To complete the spectrum, the blue radiation is partially converted to longer wavelengths by a phosphor element. Innovations in high-temperature phosphors and binding materials have enabled phosphors to convert light efficiently at the elevated power densities and temperatures that result from the laser light architecture.

Two implementations of laser light have been developed that both achieve high luminance. The first implementation is composed of a blue laser module that uses a fiber optic of arbitrary length to transport the blue light to the end where the light illuminates the phosphor element. Typical optical fiber carrying laser radiation operates at a transport efficiency of 99.8 percent per meter, thus losses are very small even for significant fiber lengths. With this arrangement, the white-light-emitting element may be sealed in a location remote from the laser and its electronics, which may be placed in another location that has more favorable physical and thermal characteristics.

A separable laser module and phosphor element linked by fiber optic.

A separable laser module and phosphor element linked by fiber optic. Courtesy of SoraaLaser.

In the second implementation, the phosphor element is placed in close proximity to the laser diodes, resulting in a fully integrated surface mount device of 7-mm2 dimensions. In contrast to other solid-state light sources, the phosphor is operated as a reflecting element. This placement offers the advantage of straightforward heat sinking of the phosphor element, which is important due to the high levels of power density. Reflectance from the phosphor also enables the configuration of safeguards on the emission of blue collimated laser light. Reflected light can be blocked by beam blocks or observed by sensors, both of which can ensure that blue collimated laser light is never released. In each of the two configurations, up to 500 lumens are emitted from a light-emitting area only 300 microns in diameter, resulting in luminance levels in excess of 1000 Mcd/mSUP>2.

Efficacy of the light output also remains roughly constant as power is driven higher due to the low-efficiency drop of the lasers with increasing power.

Narrow beam angles

High luminance at the laser light source provides valuable optical system advantages including a narrow beam angle, sharp beam cut-off and smaller optical systems. Enabling beam angles smaller than 8 to 10 degrees from 25-to 50-mm optic diameter has been challenging with conventional light sources. Utilizing laser light sources, beam angles of 2 degrees or lower have been demonstrated with total internal reflection optics of less than 30 mm in diameter, well within convenient lighting system form factor. For existing optical systems that seek to maintain the same beam angle, the optics used may be designed to be smaller, lighter and have sharper beam geometries. Since laser light approximates a point source, the optical characteristics lend themselves particularly well to diffractive-type optical elements for beam sizing and shaping. For example, a light-shaping diffuser element can transform the output beam of a 1-degree spotlight module to a rectangle of 1 degree by 10 degrees with efficiency higher than 92 percent. Moreover, liquid crystal (LC) lens technology can be added downstream from laser light modules in order to electronically control and dynamically change the beam angle and/or shape.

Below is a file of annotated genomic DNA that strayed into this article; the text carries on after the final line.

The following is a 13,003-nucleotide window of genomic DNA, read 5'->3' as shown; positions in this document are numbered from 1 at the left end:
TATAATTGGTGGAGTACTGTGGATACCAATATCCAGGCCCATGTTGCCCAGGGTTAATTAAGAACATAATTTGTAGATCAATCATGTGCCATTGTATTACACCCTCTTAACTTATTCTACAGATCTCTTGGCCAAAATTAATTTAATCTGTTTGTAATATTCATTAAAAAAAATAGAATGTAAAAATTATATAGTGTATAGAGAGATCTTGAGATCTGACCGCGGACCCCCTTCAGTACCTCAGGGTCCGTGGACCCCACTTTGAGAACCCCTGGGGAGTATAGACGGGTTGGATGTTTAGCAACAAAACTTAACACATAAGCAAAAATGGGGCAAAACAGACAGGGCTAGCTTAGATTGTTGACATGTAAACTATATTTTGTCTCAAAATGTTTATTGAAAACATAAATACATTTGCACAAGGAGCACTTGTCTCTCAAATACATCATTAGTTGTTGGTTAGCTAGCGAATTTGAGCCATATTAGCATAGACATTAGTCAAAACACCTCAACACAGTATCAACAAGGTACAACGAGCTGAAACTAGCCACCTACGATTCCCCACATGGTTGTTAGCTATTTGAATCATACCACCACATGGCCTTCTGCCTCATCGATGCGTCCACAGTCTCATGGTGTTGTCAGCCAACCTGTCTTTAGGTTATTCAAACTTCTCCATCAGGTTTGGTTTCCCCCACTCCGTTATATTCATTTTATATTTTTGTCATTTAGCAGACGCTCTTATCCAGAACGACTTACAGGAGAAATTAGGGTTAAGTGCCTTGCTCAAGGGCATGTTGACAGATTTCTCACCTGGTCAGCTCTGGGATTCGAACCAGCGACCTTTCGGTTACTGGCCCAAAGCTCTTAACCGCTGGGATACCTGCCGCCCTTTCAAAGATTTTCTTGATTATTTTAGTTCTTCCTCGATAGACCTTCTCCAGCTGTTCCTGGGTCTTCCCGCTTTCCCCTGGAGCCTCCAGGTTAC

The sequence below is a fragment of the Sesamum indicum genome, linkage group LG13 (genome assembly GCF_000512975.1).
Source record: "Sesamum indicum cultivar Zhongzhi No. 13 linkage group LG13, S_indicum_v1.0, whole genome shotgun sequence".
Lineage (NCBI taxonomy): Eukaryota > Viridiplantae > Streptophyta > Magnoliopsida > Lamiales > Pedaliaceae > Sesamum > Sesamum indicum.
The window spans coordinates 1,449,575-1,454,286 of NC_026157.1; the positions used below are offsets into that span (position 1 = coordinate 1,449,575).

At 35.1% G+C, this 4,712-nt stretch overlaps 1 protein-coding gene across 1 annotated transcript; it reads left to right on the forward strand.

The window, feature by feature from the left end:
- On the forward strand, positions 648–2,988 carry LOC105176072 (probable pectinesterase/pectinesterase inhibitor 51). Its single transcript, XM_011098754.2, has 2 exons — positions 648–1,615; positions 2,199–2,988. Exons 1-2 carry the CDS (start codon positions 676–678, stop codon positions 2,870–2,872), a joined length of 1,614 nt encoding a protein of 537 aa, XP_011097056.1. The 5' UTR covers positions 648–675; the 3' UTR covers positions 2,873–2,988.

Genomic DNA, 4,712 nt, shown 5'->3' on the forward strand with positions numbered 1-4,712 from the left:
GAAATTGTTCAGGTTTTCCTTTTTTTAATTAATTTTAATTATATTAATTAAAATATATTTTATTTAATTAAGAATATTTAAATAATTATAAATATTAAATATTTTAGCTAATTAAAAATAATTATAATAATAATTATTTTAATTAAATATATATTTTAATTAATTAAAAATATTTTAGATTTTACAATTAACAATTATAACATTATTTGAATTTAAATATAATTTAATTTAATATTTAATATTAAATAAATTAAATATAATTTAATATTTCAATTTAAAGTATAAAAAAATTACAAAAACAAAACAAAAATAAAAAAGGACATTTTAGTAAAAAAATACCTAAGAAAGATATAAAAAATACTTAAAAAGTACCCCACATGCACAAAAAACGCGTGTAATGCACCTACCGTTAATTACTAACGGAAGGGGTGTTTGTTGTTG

Vehicles, projection displays

Vehicles have been introduced with laser light for the high beam extender function and have achieved several times the throw distance previously achieved. With laser light, illuminance sufficient for visibility (several lux) is thrown out to as far as 1000 meters. Driving safety is increased as greater braking distances at nighttime are enabled at high speeds.

Projection display applications implementing laser light are well established where laser light is modulated spatially with very high resolution, usually with a micromirror array. The first implementations of a laser and a spinning phosphor wheel as a lighting system for projectors date from 2010. As this architecture has further developed, it is becoming more solid-state and no longer using a rotating wheel, thus transitioning to more applications where very highly intelligent lighting control is desirable.

From the standpoint of creating a matrix field of controllable light, LEDs have demonstrated efficacy at a relatively coarse level in automotive lighting applications. For example, these applications help to reduce glare for other drivers by using sensors and selectively dimming part of the projected light field. With an approximate point source like laser light, high-precision and high-definition refinement of spatial light control is enabled, without the need for large arrays of LEDs. By combining laser light and a liquid crystal or micromirror device in a small form-factor, efficient package, automotive and specialty lighting applications may benefit.